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New Brunswick No Longer Kicking the Pension Can Down the Road

May 19, 2015
Photo of Prince Owusu
Senior Economist
Provincial Forecast
Brent DowDall
Senior Writer
Forecasting and Analysis Division

New Brunswick is facing a difficult fiscal situation, compared with other provinces. But in one area, it is ahead of its provincial counterparts. New Brunswick introduced a new shared-risk pension model in 2012. Under the former public service pension plan, retired civil servants got automatic cost-of-living increases (up to a maximum of 5 per cent a year), and the government—therefore, the taxpayers—bore the sole responsibility for the benefit. Under the reform, base benefits are not guaranteed, and the risk is spread among the taxpayers, employees, and retirees.

While the new model has roiled retired public servants, New Brunswick taxpayers will no longer be called on to fully fund the liabilities of the public pension plan during times when it is underfunded. The reforms were enacted by the previous Progressive Conservative government, following consultation with most of the province’s public sector labour unions. In April, the current Liberal government proposed changes to aspects of the legislation in an effort to reach agreement with public servants who retired in 2014 and are now bearing the brunt of the reforms for the first time.

The impetus for reform was the highly underfunded nature of the provincial defined-benefit pension plan. The public pension fund faced a shortfall of $1 billion as of April 2012. And in the 2013–14 fiscal year, the provincial government made a one-time special payment of $110 million to the fund, which accounted for a whopping 20 per cent of the $538‑million deficit projected for that fiscal year. The provincial fiscal picture is still challenging, with the deficit expected to be $476 million in 2015–16. Clearly, without changes, the provincial government will be forced to top up the fund every year to ensure its solvency.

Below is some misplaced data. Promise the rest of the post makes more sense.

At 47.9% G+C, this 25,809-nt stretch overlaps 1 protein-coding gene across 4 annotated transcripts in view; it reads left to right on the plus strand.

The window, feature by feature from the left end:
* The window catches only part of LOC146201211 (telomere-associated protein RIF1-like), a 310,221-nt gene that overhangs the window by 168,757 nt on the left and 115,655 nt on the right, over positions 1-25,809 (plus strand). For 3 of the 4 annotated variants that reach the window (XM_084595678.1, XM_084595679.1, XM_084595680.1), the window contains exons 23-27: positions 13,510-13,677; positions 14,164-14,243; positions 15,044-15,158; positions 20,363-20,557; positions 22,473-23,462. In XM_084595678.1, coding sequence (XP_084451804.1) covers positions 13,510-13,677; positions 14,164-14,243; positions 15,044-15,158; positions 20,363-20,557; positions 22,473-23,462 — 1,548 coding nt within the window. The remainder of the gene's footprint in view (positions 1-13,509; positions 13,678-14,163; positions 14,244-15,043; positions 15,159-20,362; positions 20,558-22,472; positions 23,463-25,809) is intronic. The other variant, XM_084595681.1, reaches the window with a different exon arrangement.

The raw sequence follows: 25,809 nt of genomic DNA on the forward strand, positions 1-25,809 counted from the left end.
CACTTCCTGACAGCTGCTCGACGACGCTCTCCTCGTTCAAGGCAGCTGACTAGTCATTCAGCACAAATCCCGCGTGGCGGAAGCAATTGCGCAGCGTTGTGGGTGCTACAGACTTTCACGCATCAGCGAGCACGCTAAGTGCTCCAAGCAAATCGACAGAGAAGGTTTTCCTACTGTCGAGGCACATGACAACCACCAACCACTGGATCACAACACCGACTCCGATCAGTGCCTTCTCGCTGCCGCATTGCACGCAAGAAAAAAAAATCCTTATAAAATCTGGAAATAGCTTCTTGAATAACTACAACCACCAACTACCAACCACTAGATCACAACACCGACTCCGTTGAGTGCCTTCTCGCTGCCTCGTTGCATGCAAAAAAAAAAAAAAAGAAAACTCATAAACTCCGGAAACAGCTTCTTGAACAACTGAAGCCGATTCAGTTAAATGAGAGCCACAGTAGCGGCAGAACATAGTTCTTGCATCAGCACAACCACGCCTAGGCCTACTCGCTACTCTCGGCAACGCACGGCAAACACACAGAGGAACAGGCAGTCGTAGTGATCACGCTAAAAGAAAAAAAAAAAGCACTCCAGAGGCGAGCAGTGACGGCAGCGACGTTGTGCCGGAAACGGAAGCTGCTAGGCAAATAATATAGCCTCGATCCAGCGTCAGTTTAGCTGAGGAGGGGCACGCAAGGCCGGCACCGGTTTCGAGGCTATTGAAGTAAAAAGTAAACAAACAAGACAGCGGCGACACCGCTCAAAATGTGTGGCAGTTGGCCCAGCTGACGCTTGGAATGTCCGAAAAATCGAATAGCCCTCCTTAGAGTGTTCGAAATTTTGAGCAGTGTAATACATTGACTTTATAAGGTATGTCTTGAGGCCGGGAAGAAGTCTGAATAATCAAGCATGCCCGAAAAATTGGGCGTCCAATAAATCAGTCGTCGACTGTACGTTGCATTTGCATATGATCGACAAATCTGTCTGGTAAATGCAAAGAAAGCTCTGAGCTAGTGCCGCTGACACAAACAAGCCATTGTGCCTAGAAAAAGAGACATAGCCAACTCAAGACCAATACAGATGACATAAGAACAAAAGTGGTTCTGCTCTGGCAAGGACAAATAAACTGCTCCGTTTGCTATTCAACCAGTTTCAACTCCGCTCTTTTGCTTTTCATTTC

According to latest estimates from Statistics Canada, New Brunswick residents who retire at age 65 will live on average another 20 years—13 years longer than what they could expect in the 1960s and longer still than when public pensions were first formulated and put in place about six decades ago. In fact, life expectancy at 65 has been increasing by, on average, two months every year over the last decade. The proportion of those aged 65 and older, which currently accounts for 18 per cent of New Brunswick’s population, is projected to rise to 31 per cent by 2035 (the second highest among the provinces and territories). As a result, the elderly dependency ratio1 will more than double in the province, going from 30 per cent today to 61 per cent by 2035. (See Chart 1.)

The implications of the increase in the share of the population 65 and over are wide ranging. On top of people drawing public pensions longer than originally anticipated, the aging of the population will lower the province’s productive capacity and shave, on average, 0.2 per cent from the province’s potential economic growth each year from 2020 to 2035. With the economy failing to generate enough revenues through economic growth, the provincial government will be forced to raise tax rates (the burden of which will likely fall disproportionally on the dwindling working-age group) to finance higher government spending on pensions and health care.

New Brunswick’s risk-sharing system will require public sector workers to assume some of the risk that had been carried by the taxpayers alone. This will help reduce the pressure on the public purse, leaving room for the government to fund other programs.


Related Webinar

Atlantic Canada Business Outlook Webinar: Modest Job Growth
June 4, 2015 at 01:00 PM EDT

1    The elderly dependency ratio represents the proportion of the population aged 65 and over, relative to the population aged 20 to 64.


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